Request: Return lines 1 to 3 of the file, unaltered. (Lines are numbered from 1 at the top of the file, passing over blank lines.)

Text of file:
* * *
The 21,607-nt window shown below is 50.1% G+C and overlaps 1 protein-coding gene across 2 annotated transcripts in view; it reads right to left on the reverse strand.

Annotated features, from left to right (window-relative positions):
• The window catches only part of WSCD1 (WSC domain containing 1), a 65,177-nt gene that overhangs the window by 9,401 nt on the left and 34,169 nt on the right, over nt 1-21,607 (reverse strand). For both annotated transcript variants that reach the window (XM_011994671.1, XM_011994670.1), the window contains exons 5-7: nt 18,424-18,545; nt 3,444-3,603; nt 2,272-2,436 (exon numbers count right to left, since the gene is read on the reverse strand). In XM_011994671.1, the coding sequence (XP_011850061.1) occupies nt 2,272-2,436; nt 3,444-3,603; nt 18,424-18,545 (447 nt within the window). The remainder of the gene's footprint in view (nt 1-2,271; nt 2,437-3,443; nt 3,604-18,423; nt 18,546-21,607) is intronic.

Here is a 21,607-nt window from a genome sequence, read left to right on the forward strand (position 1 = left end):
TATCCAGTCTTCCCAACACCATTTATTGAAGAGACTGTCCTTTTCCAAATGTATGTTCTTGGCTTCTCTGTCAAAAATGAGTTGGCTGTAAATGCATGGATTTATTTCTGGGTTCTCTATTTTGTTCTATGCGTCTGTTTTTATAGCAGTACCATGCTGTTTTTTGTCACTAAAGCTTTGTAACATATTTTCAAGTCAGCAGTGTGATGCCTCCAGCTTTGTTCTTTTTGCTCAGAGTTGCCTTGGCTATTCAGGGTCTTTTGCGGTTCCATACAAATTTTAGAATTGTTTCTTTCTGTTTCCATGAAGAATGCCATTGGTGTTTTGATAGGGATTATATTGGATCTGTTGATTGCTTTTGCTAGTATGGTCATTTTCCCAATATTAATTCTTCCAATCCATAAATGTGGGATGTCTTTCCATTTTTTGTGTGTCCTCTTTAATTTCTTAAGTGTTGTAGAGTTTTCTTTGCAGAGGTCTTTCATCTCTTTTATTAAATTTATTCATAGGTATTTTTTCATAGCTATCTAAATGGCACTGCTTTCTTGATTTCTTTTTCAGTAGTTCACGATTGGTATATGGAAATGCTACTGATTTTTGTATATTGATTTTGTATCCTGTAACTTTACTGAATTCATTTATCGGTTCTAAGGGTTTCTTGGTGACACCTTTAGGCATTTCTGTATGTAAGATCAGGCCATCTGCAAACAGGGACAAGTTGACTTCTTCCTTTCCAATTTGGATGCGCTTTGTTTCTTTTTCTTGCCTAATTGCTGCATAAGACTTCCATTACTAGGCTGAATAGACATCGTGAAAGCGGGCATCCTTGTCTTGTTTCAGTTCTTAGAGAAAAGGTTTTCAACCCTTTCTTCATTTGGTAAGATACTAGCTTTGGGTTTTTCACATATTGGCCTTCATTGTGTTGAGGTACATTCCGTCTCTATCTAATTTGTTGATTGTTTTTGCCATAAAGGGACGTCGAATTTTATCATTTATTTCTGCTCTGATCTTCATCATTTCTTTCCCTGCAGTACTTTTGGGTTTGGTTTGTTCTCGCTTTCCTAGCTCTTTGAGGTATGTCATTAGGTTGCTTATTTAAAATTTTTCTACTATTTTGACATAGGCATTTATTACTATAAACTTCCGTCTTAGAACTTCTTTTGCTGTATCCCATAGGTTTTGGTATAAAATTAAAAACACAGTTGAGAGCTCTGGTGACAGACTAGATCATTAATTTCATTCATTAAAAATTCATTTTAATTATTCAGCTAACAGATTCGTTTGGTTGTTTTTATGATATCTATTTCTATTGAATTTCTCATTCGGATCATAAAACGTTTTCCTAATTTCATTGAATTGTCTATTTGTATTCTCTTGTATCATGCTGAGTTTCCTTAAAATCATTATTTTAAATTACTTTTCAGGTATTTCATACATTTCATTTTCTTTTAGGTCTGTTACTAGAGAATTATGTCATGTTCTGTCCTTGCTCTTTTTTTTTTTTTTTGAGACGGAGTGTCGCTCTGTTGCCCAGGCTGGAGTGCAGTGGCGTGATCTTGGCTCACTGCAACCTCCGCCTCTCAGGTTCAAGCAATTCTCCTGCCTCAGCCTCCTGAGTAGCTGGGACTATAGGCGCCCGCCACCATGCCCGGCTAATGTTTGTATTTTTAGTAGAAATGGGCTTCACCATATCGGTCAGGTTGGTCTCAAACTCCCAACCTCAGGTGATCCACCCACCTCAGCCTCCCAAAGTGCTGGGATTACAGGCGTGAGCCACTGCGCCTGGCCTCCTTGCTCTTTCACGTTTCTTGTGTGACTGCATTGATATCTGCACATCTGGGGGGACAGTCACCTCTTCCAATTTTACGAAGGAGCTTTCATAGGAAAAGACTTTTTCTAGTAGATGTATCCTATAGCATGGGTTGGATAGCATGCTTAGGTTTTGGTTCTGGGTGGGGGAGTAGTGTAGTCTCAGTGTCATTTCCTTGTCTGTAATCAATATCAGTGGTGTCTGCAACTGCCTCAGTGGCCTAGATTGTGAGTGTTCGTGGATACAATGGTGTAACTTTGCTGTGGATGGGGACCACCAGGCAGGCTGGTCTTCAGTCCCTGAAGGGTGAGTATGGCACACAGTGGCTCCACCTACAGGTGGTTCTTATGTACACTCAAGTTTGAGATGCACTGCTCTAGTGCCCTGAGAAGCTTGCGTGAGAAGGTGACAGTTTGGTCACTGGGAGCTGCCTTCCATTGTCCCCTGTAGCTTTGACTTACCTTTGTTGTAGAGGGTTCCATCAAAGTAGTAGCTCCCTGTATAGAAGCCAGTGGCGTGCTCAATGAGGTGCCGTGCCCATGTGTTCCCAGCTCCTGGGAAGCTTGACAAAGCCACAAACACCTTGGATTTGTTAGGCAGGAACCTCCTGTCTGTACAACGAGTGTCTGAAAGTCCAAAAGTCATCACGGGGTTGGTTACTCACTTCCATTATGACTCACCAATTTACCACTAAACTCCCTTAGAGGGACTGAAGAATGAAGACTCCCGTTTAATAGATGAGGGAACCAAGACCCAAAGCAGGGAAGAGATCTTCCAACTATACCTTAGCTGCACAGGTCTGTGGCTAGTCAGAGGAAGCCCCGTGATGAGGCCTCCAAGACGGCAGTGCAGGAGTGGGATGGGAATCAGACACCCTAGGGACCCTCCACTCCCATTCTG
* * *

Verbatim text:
The 21,607-nt window shown below is 50.1% G+C and overlaps 1 protein-coding gene across 2 annotated transcripts in view; it reads right to left on the reverse strand.

Annotated features, from left to right (window-relative positions):
• The window catches only part of WSCD1 (WSC domain containing 1), a 65,177-nt gene that overhangs the window by 9,401 nt on the left and 34,169 nt on the right, over nt 1-21,607 (reverse strand). For both annotated transcript variants that reach the window (XM_011994671.1, XM_011994670.1), the window contains exons 5-7: nt 18,424-18,545; nt 3,444-3,603; nt 2,272-2,436 (exon numbers count right to left, since the gene is read on the reverse strand). In XM_011994671.1, the coding sequence (XP_011850061.1) occupies nt 2,272-2,436; nt 3,444-3,603; nt 18,424-18,545 (447 nt within the window). The remainder of the gene's footprint in view (nt 1-2,271; nt 2,437-3,443; nt 3,604-18,423; nt 18,546-21,607) is intronic.